Sunday, July 2, 2017

Nuclear Power Plants In Korea

With a new government in Korea, we have the shutting down temporally of two nuclear power stations. This is good news for the anti-nuclear movement but opposed bitterly by some of the citizens and politicians. 

The two closed are earthquake proof and considered safe, an interviewer for the With Bible magazine begins. His questions to a priest who is the head of the environment committee of a diocese are preceded with the note that the two power plants have been good for the economic development of the area. Are the nuclear power plants safe? Do they make our lives more comfortable?
The priest mentions how the Catholic movement against nuclear power began. He visited Germany where they decided to stop all nuclear power facilities by 2022. His first visit was in 2011 and a second visit a few years later, he witnessed the green party and its efforts to gather the support of politicians, business, and citizens for the abolition of nuclear power plants. This gave him hope for the future anti-nuclear movement in Korea.

He was impressed with the ethical standards of the German people. Greenpeace Energy is a German electric utility which produces environmentally friendly energy. Even though the price of electricity is higher many of the Germans are willing to accept this for a cleaner environment.

Korea at present has 25 nuclear power plants and 11 are being built or are planned. The density is the highest in the world and the writer surmises that if we had an accident it would be worse than the Russian Chernobyl and Japan's Fukushima.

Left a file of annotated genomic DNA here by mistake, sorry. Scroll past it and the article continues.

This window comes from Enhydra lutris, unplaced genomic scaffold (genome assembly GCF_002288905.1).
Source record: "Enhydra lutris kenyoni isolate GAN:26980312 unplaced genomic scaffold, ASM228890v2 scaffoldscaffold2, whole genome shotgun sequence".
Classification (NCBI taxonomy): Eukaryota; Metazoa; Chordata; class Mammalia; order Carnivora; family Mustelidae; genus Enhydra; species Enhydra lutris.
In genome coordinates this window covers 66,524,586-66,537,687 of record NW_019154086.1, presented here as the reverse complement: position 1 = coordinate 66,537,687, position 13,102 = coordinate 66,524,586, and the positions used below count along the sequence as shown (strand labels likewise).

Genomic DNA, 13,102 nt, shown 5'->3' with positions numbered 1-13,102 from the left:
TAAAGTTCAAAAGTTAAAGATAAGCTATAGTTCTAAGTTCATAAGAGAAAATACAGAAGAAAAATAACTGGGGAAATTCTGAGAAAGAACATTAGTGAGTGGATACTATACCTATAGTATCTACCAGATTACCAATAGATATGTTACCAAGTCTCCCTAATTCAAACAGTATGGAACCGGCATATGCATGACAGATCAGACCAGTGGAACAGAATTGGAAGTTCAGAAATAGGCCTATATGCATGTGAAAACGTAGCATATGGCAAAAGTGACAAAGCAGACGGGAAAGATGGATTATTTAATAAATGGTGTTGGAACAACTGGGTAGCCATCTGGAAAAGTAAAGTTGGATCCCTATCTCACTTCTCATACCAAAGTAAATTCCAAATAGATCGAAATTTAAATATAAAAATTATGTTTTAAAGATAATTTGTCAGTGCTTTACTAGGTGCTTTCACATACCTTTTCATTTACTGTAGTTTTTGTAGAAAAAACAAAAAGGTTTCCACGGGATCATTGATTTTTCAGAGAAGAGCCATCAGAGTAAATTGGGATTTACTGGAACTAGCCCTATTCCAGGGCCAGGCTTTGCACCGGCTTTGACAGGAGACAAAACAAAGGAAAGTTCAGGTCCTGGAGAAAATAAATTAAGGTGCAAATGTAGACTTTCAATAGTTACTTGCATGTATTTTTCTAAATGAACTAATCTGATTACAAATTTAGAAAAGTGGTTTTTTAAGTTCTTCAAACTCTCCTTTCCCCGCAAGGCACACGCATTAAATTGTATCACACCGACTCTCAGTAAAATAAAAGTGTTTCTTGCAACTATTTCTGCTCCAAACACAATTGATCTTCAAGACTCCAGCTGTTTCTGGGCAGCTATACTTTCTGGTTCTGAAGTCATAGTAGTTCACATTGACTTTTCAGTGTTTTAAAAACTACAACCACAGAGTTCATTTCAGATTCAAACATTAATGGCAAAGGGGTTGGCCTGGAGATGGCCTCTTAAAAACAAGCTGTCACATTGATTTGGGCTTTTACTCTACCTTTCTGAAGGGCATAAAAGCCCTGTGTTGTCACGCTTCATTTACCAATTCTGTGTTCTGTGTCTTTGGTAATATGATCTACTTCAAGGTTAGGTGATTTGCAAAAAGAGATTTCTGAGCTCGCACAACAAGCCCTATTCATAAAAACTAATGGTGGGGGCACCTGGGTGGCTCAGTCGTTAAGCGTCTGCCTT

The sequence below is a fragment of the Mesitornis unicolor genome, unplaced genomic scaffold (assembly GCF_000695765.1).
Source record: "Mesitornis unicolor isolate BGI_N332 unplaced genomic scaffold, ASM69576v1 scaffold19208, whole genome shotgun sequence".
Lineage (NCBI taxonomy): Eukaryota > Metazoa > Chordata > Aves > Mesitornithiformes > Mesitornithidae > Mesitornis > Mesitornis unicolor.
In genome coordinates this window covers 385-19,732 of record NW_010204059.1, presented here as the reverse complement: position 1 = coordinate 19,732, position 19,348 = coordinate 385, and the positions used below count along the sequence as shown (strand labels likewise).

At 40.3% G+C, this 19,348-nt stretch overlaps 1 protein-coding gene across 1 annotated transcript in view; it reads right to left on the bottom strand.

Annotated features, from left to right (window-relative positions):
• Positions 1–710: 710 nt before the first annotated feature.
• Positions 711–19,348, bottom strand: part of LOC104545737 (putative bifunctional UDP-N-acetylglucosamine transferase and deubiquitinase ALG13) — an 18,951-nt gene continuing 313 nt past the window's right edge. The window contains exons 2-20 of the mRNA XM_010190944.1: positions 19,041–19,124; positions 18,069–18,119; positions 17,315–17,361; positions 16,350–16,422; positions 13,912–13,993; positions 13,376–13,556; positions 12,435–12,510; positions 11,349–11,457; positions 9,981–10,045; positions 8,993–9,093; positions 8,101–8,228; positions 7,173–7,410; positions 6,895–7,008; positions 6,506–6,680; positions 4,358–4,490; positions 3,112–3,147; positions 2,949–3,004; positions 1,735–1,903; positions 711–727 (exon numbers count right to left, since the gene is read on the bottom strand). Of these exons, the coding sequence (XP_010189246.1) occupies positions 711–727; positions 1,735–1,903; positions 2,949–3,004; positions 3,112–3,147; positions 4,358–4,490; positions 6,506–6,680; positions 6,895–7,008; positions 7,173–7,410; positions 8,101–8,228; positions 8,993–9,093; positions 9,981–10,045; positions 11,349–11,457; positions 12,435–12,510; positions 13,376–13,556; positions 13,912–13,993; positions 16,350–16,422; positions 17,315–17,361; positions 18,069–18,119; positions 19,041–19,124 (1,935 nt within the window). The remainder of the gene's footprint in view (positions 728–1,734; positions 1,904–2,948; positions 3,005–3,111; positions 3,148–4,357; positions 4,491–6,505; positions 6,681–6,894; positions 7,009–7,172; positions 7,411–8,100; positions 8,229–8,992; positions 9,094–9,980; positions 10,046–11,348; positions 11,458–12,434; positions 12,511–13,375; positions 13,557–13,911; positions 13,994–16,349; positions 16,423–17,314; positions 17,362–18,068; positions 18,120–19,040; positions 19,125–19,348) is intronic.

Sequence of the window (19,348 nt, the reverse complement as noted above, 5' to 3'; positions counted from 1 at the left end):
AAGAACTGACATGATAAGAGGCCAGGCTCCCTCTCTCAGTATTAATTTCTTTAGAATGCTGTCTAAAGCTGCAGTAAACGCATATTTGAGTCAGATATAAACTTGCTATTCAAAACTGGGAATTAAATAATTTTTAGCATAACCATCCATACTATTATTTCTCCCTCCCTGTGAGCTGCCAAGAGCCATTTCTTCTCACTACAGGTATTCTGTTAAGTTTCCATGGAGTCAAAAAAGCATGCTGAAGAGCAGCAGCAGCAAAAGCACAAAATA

Abandoning the nuclear power plants is not so simple because of the money that has been invested. Billions of dollars have been used and those who have benefited in different ways are many: a case where politics and economy are interrelated.

Many say it's safe and clean. Those who support the building of nuclear power plants say that even if a missile hit the site there would not be a problem. No one really knows, he responds. Besides the nuclear reactor, the subordinate facilities are easily destroyed with simple munitions. These are where the nuclear waste is stored and where even a small accident will release radiation.

We know little about the storage of nuclear waste but know the toxicity lasts for thousands of years. In Korea over 700 tons of plutonium are produced every year. How can we call this a safe energy source? This doesn't only threaten our own lives but those of future generations.

The Catholic Church with other groups is working to change the thinking of our citizens and politicians. A big obstacle in the eyes of many is the price and production of sufficient electricity for the nation. He says if the production of all our nuclear power plants stopped we still would have no problem with our electricity needs. The government lowered the price of electricity last year which means that we have a sufficiency. The supply is bigger than the demand.

The interviewer concludes with the priest asking the readers to sanctify the world. We try to sanctify all of  creation. These nuclear plants are harmful not only to us but to creation and will continue to threaten creation. He hopes the readers will join in working to have a nuclear-free Korea.

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